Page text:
The government has a hidden agenda as it seeks parliamentary approval for the new Universities bill, the Dean of the School of Education, Development, and Outreach of the University of Cape Coast, has said.
With the government and academia shadow boxing over the new law, which seeks to harmonise the operations of all public universities, the respected academic said there was more than the government was willing to admit.
“I think the government is using this bill to clone its main intent,” Prof George K.T. Oduro, said on Joy FM’s current affairs programme, News File.
“If we go into Section 47 of the bill it reads, the minister may give directives on matters of policy through the Ghana Education Service to the public universities and the public universities must comply, and this is where stakeholders concern must come up because the government is using this to clone their real motives,” he said.
He is not alone. UTAG recently said the yet-to-be passed law sought to take back power from university management, academics and their unions and students, and place them in the hands of the President the Minister of Education, the National Council for Tertiary Education(NCTE) and the government’s majority representatives on the university council the ultimate powers to make decisions for all public universities.
Prof Oduro joined his peers in academic who strongly believe that the new law would stifle “academic freedom” and “destroy quality policy in the country as a result.”
He cited an instance in 2010 when he served as the Chairman of the Takoradi Technical University council and confronted a similar situation.
“In 2010 I was the chairman of the Takoradi Technical University [council], a Deputy Minister calls me and asked me to let the then rector to proceed on leave.
“I asked why, because the Act clearly states that the chairman of the council and the council is the highest decision-making body and so I drew his attention to that. I was almost removed but for the authorities going strictly according to the provisions of the Act.”
That is not all. “Again in 2011, another Deputy Minister of Education via a radio announcement decided that a program that had been approved by the academic board of the University of Cape Coast which was approved by the Ghana Accreditation Board should be removed and taken to GIMPA.
“There too we had to make reference to the Act’s provision and because of that the order couldn’t be implemented,” he said.
His option was that it would be better to strengthen the existing law.
“Let us strengthen the existence of the Acts and encourage the government to see to it that operational councils observe what it says. This will then deter government’s intention because failure to do that will see government interfering in all affairs of tertiary institutions.”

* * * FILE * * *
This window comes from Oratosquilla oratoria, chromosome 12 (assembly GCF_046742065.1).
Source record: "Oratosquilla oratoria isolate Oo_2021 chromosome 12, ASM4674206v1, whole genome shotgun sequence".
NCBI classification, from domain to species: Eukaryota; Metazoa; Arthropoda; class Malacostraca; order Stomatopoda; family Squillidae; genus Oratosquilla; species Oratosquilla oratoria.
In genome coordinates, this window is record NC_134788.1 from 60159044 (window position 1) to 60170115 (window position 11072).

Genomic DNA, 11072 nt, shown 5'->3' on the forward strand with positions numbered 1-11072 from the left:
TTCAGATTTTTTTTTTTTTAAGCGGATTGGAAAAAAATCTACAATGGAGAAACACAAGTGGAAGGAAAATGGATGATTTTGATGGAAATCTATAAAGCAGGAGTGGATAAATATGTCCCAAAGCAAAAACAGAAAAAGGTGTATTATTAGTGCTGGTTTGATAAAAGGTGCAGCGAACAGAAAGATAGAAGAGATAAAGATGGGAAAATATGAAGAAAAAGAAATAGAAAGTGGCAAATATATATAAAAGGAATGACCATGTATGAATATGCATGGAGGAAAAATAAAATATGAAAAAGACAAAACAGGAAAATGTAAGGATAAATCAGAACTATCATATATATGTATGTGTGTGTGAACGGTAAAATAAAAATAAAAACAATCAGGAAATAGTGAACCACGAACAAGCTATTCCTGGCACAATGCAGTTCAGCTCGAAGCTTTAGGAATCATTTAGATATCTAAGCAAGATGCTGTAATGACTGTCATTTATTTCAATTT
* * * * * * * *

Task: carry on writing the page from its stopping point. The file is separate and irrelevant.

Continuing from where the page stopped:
However, the Head of Communications of the Ministry of Education, Vincent Asssafuah, dismissed the claims.
He said the bill had no intention of stifling academic freedom but rather to harmonise the governance, administration, and accountability structures of public universities.
“Now is there any part of the bill that is put forward to Parliament that suggests that a university lecturer cannot go ahead with any research and the university council may have a problem with or without?
“Is there any part of the bill that shows that a lecturer or a staff of the university cannot do what he or she has been doing before the introduction of this bill?
“If there is nothing like that then the issue of academic freedom is one that is exaggerated in my opinion because academic freedom does not necessarily mean that the management or the leadership of the various universities could do whatever they want at any point in time,” he said.
It was a day academics wore gloves on the show on. The Acting Dean of International Programmes at the University of Ghana, Prof Akosua Adomako Ampofo, did not take kindly to suggestions that misappropriation of funds was part of the reasons for the new bill.
“We can count the number of financial scandals in our Universities history of 60 or so years on one or two hands. But take our own ministries, who should oversee us, year after year we listen to the Auditor General, and you see the financial scandals that are there,” she said.
She noted that the public universities had well-regulated systems that enhanced the management of funds far better than many public institutions.